Citation Information :
Meenakshisundaram K, Sangolgi NC, Kandaswamy K, Sivanandan H, Sundararaj A, Chiranjeevi K. A Case of Humeral Head Fracture-dislocation with Vascular Injury: How We Managed it. 2022; 4 (2):91-93.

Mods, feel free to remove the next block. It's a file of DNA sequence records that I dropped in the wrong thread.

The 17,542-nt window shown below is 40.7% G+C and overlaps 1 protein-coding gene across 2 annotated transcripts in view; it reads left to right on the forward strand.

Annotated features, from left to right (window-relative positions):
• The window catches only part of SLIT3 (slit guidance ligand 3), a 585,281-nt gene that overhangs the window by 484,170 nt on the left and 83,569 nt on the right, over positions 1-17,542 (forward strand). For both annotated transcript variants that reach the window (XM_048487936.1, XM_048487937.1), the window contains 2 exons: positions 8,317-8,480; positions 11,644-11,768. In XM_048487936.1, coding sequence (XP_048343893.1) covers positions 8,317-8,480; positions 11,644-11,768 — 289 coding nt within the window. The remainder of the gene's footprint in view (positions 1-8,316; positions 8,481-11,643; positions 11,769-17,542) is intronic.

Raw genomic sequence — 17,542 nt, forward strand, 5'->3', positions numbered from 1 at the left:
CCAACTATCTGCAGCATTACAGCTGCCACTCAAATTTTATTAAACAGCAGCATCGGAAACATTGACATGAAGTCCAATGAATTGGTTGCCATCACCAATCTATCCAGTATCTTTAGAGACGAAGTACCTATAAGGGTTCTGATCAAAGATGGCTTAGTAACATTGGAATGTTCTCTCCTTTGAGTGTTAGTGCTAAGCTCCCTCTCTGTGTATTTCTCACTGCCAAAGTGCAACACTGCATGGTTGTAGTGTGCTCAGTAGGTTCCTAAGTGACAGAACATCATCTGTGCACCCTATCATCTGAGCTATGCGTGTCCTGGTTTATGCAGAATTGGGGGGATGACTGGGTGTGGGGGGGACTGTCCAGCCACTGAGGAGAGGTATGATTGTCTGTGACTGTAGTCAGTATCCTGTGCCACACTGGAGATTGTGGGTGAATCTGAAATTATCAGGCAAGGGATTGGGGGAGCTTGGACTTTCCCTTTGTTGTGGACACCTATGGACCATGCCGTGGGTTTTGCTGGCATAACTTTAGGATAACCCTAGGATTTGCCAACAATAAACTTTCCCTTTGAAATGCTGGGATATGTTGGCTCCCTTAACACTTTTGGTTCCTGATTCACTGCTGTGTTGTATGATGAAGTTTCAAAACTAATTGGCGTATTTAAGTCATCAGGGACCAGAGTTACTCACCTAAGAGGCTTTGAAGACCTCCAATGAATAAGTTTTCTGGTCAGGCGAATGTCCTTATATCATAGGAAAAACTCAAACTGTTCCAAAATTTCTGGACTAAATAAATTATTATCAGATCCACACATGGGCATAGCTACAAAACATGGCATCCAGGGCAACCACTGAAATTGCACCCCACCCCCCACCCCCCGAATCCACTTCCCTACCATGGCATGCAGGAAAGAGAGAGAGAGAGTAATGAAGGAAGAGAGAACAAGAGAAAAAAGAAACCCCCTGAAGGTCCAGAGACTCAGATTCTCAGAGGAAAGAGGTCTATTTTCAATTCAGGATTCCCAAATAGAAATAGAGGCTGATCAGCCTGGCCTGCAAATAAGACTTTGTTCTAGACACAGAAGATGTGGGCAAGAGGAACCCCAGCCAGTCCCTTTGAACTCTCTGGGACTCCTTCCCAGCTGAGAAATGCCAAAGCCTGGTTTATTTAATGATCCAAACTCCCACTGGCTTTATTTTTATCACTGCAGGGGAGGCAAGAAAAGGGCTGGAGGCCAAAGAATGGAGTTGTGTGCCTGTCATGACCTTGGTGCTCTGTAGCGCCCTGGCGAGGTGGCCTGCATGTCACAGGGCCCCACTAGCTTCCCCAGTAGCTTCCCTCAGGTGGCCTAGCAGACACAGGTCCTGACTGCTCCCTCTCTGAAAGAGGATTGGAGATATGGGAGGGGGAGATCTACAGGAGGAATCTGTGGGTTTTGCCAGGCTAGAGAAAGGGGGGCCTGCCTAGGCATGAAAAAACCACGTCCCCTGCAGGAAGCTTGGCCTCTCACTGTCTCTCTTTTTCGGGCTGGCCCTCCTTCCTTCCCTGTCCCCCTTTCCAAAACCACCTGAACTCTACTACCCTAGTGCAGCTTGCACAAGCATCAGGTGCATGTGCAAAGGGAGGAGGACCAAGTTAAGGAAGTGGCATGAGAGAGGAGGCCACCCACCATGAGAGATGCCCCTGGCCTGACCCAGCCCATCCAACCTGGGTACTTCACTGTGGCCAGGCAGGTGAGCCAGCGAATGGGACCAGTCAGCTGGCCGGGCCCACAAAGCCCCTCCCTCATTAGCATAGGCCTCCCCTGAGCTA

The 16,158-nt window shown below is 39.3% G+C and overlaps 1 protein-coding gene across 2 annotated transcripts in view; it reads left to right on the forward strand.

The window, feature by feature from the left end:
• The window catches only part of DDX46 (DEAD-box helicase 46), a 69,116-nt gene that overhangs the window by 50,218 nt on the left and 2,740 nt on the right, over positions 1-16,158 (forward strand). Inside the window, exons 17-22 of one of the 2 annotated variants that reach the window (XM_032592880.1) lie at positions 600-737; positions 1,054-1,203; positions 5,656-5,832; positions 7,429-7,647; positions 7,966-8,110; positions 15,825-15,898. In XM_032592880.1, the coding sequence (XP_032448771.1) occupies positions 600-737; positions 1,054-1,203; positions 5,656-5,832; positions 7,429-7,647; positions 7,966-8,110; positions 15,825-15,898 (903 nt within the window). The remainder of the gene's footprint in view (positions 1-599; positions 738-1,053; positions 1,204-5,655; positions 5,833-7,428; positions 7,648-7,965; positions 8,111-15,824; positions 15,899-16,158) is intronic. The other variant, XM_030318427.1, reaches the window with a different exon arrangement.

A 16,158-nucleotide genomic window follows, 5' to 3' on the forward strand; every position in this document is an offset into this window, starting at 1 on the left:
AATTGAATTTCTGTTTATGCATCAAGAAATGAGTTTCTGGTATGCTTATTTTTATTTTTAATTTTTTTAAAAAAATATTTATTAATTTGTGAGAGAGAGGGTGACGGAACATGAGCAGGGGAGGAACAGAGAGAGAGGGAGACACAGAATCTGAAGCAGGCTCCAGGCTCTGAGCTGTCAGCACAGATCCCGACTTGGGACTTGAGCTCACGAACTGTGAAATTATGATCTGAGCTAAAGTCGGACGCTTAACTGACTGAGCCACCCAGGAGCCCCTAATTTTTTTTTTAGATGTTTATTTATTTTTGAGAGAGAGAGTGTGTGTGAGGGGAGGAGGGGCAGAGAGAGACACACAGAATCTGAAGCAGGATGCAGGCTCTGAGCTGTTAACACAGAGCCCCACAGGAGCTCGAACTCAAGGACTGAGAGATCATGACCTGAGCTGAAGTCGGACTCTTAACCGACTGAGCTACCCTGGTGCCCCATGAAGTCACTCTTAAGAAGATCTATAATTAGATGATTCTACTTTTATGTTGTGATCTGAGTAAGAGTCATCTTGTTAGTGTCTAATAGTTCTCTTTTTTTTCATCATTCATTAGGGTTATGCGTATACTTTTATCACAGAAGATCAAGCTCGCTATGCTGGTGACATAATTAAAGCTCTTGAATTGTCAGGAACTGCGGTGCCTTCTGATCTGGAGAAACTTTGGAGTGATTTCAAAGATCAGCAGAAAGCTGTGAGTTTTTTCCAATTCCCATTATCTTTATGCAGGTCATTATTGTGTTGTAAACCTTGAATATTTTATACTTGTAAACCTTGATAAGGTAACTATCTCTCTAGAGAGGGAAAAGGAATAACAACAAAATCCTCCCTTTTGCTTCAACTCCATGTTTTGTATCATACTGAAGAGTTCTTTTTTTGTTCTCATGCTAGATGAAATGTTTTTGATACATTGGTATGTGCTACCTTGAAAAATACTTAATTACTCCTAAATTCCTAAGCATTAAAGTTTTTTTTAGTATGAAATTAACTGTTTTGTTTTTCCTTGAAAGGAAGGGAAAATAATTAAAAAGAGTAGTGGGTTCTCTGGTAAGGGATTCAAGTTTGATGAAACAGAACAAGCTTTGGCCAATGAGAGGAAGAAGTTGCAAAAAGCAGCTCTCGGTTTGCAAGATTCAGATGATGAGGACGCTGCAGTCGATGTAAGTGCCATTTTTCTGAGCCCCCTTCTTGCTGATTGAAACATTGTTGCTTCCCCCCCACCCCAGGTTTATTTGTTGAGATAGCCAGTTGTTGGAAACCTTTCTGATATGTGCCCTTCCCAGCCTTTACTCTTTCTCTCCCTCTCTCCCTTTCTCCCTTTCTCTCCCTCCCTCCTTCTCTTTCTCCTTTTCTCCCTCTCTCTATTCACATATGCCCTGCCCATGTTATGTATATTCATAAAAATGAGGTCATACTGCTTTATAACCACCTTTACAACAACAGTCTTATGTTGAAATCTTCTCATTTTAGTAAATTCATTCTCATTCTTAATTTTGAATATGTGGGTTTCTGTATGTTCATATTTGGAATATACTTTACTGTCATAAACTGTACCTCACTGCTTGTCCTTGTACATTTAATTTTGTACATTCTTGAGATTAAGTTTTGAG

Axillary artery injury is uncommon, although proximal humerus fractures are prevalent. The majority of axillary artery injuries in the literature have been attributed to anterior glenohumeral dislocation; a few have been linked to single proximal humerus fractures or fracture-dislocation. The axillary artery is vulnerable to injury because of a proximal humerus fracture due to its anatomical placement. Due to the quantity of collateral circulation in the upper limbs, vascular damage may occur even though the radial pulse is perceptible. The most common vascular injury produced by a proximal humerus fracture was an intimal rupture with subsequent thrombosis because there are no palpable peripheral pulses and no ischemia, axillary artery injury often goes undiagnosed at first, putting the hand at risk of necrosis and amputation if ischemia persists, and the forearm at risk of compartment syndrome after revascularization. A comprehensive physical examination, as well as a low threshold for Doppler tests or angiography, can diagnose axillary artery injury. Although the vascular insult resolves spontaneously, it is vital to recognize the link between such fractures and vascular injuries in order to diagnose them early and avoid major complications, such as amputation. We provide a case of axillary artery injury associated with proximal humerus fractures to show the risk of axillary artery injury in the setting of proximal humerus fractures.
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